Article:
((L) Rick and Laurie Hetherington, owners of M.C. Smith Signs in Bend and Dana Signs in Redmond (R) Last summer, M.C. Smith Sign Shop worked with Visit Bend on its project to update the signature Bend Ale Trail promotion. The project required printing, manufacturing and installing new POP signage for 48 different local businesses | Photos courtesy of Rick Hetherington)
For Rick Hetherington, owner and CEO of M.C. Smith Signs in Bend and Dana Signs in Redmond, maintaining a sense of community is a priority. “We are a Central Oregon-based company servicing Central Oregon businesses,” he says. “The great relationships we have with Central Oregon suppliers and our local customers has been very rewarding.”
M.C. Smith Signs has been in business in Bend since 1975, and Dana Signs got its start in Redmond in the 1990s. Hetherington continued the tradition of serving the local community through the company’s most recent addition, the purchase of Impact Graphix & Signs in Redmond, a year ago. The company had been a competitor, but when the owners retired, Hetherington acquired Impact, retaining its three employees and most of its customers. “The successful acquisition of Impact was huge. There is lots of risk involved in doing this, but it’s very rewarding when you can pull it off,” he says. “Their employees have been a great addition to our team.”
Hetherington, along with his wife, Laurie, together own the M.C. Smith Signs and Dana Signs group, with Laurie serving as the corporation’s secretary. The company is a full-service custom sign and graphics business with a staff of 16 employees between the two sites. They create signage, vehicle wraps, decals and other projects from start to finish, and with the acquisition of Impact, they were able to double their print capacity. “It’s been a good transition,” he says. “Purchasing the company allowed us to expand our production capability by acquiring their assets. Today, we now have four large-format, full-color printers, two at each location.”
M.C. Smith Signs was begun in 1975 by Mike Smith, who grew the business and moved it to its current location on NE 2nd Street and Olney Avenue in 2010. Brent and Judy Grenfell purchased Dana Signs in 2002, and then purchased M.C. Smith Signs in 2016. The Grenfells also grew the business, and moved Dana Signs to its current site on Umatilla Avenue in the Redmond Airport Industrial Park, adding the Dana Shirt Shop in 2014. Now, although the staffs at both sites work together as a team, the businesses continue to operate under separate dba names in Bend and Redmond, Hetherington says, to honor the legacy and brands created by each company.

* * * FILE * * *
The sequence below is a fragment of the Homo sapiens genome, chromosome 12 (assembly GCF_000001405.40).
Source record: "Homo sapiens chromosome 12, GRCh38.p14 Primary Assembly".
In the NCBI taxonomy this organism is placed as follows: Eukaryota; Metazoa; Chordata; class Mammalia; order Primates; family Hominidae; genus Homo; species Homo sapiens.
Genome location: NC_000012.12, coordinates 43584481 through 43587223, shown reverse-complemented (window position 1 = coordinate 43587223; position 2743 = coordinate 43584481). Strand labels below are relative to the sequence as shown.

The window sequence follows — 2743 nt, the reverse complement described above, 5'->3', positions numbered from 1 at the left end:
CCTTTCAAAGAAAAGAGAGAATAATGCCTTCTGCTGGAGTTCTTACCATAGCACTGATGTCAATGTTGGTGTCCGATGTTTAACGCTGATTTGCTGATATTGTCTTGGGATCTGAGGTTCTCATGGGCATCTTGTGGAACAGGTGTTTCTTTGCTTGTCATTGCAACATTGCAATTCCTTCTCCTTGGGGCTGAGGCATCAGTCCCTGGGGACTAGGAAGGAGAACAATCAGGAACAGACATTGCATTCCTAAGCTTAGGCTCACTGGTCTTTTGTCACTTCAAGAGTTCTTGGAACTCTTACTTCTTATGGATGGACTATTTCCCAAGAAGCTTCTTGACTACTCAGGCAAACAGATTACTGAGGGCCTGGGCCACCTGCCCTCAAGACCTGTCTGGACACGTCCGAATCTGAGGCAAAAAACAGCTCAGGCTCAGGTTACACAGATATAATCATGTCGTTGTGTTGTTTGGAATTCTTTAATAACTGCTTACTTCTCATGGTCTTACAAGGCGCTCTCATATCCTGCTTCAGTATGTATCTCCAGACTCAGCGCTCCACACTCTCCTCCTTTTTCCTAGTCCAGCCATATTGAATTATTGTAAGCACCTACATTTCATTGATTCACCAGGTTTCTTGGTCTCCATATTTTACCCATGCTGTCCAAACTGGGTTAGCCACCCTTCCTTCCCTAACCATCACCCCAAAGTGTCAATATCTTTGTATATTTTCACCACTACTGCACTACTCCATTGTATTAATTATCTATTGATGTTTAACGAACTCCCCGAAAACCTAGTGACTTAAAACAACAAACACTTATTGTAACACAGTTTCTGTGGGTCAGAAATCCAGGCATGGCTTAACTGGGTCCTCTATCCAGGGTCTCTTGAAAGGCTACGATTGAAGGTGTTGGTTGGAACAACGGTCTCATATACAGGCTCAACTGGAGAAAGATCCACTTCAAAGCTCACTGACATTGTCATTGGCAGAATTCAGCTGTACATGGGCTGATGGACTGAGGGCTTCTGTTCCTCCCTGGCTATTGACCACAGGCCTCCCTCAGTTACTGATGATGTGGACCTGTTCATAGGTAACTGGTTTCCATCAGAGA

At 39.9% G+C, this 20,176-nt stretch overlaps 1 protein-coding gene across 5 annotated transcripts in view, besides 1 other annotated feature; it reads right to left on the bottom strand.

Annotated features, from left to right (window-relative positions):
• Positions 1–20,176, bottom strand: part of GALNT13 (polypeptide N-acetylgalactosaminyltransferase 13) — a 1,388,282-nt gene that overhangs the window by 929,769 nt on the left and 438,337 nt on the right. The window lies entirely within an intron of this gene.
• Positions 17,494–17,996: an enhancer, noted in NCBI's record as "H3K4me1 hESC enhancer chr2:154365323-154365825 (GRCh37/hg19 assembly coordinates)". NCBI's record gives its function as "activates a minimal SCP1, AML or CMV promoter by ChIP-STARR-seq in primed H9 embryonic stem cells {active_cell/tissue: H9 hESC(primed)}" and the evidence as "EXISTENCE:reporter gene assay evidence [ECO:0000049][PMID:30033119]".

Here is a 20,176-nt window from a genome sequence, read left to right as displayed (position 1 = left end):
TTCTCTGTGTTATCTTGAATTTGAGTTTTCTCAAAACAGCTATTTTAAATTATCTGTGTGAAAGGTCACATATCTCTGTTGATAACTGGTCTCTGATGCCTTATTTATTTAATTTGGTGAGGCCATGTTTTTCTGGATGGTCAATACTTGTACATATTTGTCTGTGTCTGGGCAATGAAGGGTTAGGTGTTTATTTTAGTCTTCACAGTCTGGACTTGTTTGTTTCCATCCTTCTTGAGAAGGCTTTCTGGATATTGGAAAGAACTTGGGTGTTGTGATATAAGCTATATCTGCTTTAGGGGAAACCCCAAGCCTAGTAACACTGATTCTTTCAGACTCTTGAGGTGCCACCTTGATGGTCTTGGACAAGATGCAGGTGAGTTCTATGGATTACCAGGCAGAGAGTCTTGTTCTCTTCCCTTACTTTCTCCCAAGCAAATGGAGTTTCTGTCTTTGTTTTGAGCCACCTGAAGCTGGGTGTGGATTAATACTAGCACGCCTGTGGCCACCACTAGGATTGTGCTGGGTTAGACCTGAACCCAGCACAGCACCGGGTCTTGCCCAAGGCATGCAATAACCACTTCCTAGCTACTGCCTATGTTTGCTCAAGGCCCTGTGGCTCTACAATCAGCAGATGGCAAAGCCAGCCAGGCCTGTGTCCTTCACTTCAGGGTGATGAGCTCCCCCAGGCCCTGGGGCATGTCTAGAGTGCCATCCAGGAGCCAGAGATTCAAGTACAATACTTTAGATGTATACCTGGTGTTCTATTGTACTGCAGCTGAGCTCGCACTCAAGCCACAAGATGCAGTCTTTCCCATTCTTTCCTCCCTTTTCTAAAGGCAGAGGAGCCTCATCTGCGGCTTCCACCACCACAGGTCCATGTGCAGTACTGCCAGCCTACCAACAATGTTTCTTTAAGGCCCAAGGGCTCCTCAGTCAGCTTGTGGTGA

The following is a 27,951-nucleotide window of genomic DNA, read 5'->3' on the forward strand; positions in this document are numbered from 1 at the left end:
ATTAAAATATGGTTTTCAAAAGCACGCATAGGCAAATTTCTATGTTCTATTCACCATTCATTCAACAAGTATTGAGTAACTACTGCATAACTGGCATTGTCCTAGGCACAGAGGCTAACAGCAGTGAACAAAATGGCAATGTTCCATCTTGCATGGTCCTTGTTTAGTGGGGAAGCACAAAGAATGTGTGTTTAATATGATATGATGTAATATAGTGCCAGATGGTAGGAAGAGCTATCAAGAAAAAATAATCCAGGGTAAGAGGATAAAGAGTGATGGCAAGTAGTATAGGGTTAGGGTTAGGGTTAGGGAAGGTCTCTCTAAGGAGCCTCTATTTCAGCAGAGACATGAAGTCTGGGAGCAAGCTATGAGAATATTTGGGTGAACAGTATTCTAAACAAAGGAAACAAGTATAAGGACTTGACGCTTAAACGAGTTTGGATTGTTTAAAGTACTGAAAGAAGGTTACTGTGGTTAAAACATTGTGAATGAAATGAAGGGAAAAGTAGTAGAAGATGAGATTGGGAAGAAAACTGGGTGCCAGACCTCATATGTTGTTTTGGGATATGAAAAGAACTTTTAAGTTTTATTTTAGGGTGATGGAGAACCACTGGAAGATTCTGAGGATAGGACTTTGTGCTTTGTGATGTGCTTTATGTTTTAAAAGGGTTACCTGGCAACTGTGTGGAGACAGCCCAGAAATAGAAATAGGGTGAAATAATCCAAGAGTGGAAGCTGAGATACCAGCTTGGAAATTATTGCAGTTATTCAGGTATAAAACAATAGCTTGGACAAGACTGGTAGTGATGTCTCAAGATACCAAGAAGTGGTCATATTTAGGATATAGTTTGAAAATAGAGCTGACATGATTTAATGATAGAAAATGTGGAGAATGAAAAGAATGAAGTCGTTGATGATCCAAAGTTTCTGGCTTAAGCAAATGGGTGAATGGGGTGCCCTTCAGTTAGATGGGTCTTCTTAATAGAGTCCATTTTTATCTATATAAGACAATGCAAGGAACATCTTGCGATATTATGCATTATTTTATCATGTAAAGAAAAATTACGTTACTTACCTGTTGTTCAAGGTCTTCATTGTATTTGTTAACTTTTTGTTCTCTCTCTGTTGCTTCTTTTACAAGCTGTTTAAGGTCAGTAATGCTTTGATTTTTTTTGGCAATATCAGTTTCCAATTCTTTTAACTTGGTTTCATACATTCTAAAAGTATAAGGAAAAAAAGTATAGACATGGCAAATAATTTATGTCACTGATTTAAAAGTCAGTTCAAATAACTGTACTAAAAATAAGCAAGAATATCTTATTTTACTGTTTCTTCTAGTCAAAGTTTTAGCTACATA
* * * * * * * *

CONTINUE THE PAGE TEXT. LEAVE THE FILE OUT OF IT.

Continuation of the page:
Prior to owning M.C. Smith Signs and Dana Signs, Hetherington grew up on a family farm in Northeastern Pennsylvania and graduated from Penn State with a degree in Agricultural Engineering Mechanization and a minor in Business. After college, he worked on the farm until the early 1980s, until the economy required him to look for other opportunities. His connection to Oregon began when he accepted a position with Wenco Windows, a division of JELD-WEN, to work at their window factory in his hometown of Ringtown, Pennsylvania. In 1993, JELD-WEN purchased Bend Millworks Company, and he was asked to come to Bend to be production manager at the Pozzi Window division. “I worked for JELD-WEN for 30 years from 1984 to 2014. During that time, I climbed the classic business management ladder, serving in the roles of front-line manager, production manager, general manager, vice president and senior vice president. In my first role, I supervised 14 employees. As senior vice president, I managed the JELD-WEN Window Group with 17 factories and 5,000+ employees in the U.S. and Mexico.”